One of the Democratic party’s biggest mistakes is shying away from discussing morality and religion. There’re a couple reasons for this. One reason is that they want to seem inclusive and are afraid that if they support one religion or set of moral principles it might come across as exclusionary.
The other reason is that many people link systems of morality and religion with the abuse of those systems. When you mention religion, invariably someone brings up the Crusades, the Spanish Inquisition, preachers swindling their congregants, and tons of other religious problems. Some even go so far as to say that religion is intrinsically evil.
But we shouldn’t confuse moral belief systems with the abuse of those systems because in doing so we lose the benefits of having a system of morality to guide society and decision-making.
Moral systems have a unique property that make great evils possible
All historic evils must be rooted in a greater, moral good because when evil acts are done for self-interested reasons, at some point, conscious kicks in.
Make no mistake, I’m not claiming that humans are intrinsically good or moral beings. Maybe we are, maybe we’re not. What I am saying is that we’re rational, self-interested decision-makers.
Humans are meaning maintainers who have a really hard time seeing themselves as the bad guy.
We build for ourselves an understanding of social reality, of right and wrong, of what succeeds and fails, so that we can think through different courses of action and act in rational’ish ways.
We seek to act in ways where the benefits outweigh the costs so that over time, we come out ahead.
People are pretty good at having their cake and eating it too though. They’re fine seeing themselves on the side of good while telling the occasional white lie, “borrowing” office supplies, or fudging expense reports because there’s quite a lot of wiggle room in the ideas we use.
But at some point, though, it becomes too hard to reconcile acts of mass wrongdoing with a logically coherent world in which we are the good guy. Eventually, the destruction to our positive self-image and understanding of the social world outweighs any potential benefits.
So, humans overall avoid great evils not because they’re intrinsically moral but because they’re rational.
Would you steal for financial gain? Probably not but maybe. Would you kill? Less likely. Would you torture someone? Unless you’re a sociopath, certainly not.
But the answer changes when a greater, moral good, is invoked. Would I consider killing to defend my family? Absolutely. Would I consider torture to defend the country? I personally wouldn’t but lots of people would.
Moral goods have a unique property, in that they don’t have logical limits. Too much goodness doesn’t disrupt your understanding of the universe but instead continues to reinforce it.
Moral goods remove the guardrails that keep people from committing truly heinous acts.
It’s not only religion but ALL prevailing moral systems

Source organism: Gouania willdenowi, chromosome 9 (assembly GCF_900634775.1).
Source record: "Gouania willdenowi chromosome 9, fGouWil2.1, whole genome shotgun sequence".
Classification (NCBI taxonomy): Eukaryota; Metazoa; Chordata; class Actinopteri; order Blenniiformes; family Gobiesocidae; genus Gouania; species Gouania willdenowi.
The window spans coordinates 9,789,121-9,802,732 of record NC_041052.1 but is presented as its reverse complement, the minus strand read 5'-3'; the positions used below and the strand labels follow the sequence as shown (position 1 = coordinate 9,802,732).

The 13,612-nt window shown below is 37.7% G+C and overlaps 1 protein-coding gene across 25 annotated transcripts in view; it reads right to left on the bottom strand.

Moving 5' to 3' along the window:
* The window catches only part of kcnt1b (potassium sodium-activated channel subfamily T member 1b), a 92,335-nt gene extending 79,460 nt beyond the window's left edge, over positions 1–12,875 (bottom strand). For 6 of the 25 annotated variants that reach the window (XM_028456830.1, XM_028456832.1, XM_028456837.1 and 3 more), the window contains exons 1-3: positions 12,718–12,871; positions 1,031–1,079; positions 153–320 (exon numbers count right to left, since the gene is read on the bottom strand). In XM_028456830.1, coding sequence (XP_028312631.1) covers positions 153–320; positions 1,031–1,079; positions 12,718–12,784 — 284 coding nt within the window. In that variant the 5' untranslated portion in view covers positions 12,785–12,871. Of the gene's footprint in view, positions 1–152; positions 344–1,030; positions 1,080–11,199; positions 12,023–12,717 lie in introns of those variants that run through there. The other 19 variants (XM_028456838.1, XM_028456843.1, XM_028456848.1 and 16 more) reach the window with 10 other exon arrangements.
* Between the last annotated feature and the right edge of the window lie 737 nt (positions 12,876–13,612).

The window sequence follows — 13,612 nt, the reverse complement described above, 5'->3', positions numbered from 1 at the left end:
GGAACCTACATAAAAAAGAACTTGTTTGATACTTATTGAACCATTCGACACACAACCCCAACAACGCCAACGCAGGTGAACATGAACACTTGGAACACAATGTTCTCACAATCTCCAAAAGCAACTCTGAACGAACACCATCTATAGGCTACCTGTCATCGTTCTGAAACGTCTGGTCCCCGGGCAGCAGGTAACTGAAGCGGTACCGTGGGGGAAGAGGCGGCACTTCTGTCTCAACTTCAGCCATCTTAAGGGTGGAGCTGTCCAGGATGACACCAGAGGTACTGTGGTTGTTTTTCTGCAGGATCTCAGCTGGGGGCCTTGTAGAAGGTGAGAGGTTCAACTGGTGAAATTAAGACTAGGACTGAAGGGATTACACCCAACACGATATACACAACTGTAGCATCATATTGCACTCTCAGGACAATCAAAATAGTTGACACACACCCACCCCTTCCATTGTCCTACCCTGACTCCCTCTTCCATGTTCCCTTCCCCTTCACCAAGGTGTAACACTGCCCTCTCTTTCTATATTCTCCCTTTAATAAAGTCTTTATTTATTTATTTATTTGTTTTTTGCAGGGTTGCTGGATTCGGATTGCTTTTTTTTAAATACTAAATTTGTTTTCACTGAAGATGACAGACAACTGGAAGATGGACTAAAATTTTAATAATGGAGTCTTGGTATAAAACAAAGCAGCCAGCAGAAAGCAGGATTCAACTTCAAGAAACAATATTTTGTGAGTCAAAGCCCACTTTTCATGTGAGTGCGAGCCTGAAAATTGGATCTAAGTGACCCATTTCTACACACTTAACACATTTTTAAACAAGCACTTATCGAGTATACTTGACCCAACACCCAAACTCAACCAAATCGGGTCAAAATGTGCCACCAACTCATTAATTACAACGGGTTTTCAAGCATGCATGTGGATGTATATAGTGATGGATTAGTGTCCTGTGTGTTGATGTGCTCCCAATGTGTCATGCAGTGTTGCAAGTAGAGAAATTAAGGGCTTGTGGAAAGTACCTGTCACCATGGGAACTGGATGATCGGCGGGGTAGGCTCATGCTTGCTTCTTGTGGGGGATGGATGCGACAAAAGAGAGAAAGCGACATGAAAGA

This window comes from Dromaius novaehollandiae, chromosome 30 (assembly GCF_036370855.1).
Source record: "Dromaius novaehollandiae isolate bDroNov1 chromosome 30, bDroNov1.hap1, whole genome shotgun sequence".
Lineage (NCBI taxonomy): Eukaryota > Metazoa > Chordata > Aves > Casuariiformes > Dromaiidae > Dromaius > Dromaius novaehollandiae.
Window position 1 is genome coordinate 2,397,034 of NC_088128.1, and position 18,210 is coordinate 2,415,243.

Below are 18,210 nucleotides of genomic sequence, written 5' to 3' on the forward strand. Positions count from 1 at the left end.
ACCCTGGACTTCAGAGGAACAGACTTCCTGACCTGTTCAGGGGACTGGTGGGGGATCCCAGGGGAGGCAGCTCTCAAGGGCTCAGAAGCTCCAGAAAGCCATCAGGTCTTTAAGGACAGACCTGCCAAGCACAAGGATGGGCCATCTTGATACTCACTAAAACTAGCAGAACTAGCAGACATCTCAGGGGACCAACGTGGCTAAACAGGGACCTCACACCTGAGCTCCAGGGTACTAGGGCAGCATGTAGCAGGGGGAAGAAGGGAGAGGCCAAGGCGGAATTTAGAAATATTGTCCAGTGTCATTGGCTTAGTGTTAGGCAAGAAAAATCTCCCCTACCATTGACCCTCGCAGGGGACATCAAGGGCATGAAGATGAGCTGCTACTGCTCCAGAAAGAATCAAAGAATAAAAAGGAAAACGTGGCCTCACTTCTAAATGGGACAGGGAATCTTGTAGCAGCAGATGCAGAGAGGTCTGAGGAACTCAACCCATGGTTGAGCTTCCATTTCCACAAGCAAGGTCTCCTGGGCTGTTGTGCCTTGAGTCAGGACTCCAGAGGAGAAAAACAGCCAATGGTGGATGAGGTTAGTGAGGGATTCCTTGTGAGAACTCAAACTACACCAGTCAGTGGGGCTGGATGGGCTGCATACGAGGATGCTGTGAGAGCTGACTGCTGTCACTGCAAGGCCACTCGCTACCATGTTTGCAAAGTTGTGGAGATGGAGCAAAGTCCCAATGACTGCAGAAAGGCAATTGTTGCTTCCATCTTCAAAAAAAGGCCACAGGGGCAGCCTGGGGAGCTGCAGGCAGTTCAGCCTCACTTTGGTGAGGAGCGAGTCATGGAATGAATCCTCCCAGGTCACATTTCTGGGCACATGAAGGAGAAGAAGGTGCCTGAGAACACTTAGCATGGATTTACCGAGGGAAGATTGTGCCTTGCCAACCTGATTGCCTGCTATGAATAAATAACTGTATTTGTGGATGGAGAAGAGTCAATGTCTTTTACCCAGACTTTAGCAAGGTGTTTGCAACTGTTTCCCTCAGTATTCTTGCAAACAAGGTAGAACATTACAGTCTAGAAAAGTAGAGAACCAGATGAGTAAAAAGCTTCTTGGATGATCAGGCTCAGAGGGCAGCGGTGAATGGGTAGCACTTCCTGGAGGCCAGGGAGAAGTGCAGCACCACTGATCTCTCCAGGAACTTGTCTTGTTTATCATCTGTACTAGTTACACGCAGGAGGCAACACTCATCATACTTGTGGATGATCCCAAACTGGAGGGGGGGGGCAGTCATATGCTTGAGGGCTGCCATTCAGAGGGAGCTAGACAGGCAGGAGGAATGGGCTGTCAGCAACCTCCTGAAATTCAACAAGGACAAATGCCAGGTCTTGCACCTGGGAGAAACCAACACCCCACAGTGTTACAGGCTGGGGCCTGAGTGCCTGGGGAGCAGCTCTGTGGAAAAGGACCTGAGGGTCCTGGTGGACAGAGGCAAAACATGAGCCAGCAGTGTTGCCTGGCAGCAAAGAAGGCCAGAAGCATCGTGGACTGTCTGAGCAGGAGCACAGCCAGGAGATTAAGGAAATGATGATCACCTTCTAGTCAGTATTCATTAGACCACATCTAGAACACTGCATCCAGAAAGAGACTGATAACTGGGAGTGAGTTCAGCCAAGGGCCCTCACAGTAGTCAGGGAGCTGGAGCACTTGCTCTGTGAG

The most commonly abused moral system has been religion. But this is not because religion is particularly prone to evil but because it was the most prevalent and widely used.
As history and circumstances change, so to does the basis for abuse. When the power of nations replaced the power of the church, nationalism became the cause de jour.
Pride in one’s country or people became the justification for mass evil for most of the early 20th century.
And when nationalism gave way to science and rationality, science became the new moral good and consequentially, the new basis for wrongdoing. From the Nazi medical experiments to the Tuskegee study that allowed black men and their families to suffer from syphilis and many, many other wrongs.
All were done in the name of the greater good of science.
Milgram’s shock experiment was about morality not authority
Milgram’s famous experiment, where people thought they were giving painful shocks to people, is often (and wrongly) thought of as a study about obedience to authority. But the details actually show quite the opposite.
When shocks became too high, most of the participants outright refused. And the more researchers tried to force them and say that they had no choice but to obey, the more they dug in.
Only when researchers convinced them of all the good that science has done for humanity did they proceed.
The willing belief in this greater moral good removed the guardrails that stopped people committing acts they knew were wrong. Without this, they likely would stop. Just like the participants in Migram’s experiment initially did.
Seeing how the rationale for committing evil shifts based on the prevailing moral good of the day (whether its religion, science, security, patriotism, or whatever), should make it clear that you shouldn’t confuse systems of morality with the abuse of those systems because no matter what system you have, they will all be prone to abuse.
And by confusing moral systems with the abuse of those systems, we risk abandoning the guidelines that make moral actions and a moral world possible. And a world with no basis for moral action is far worse than one where moral systems are sometimes abused.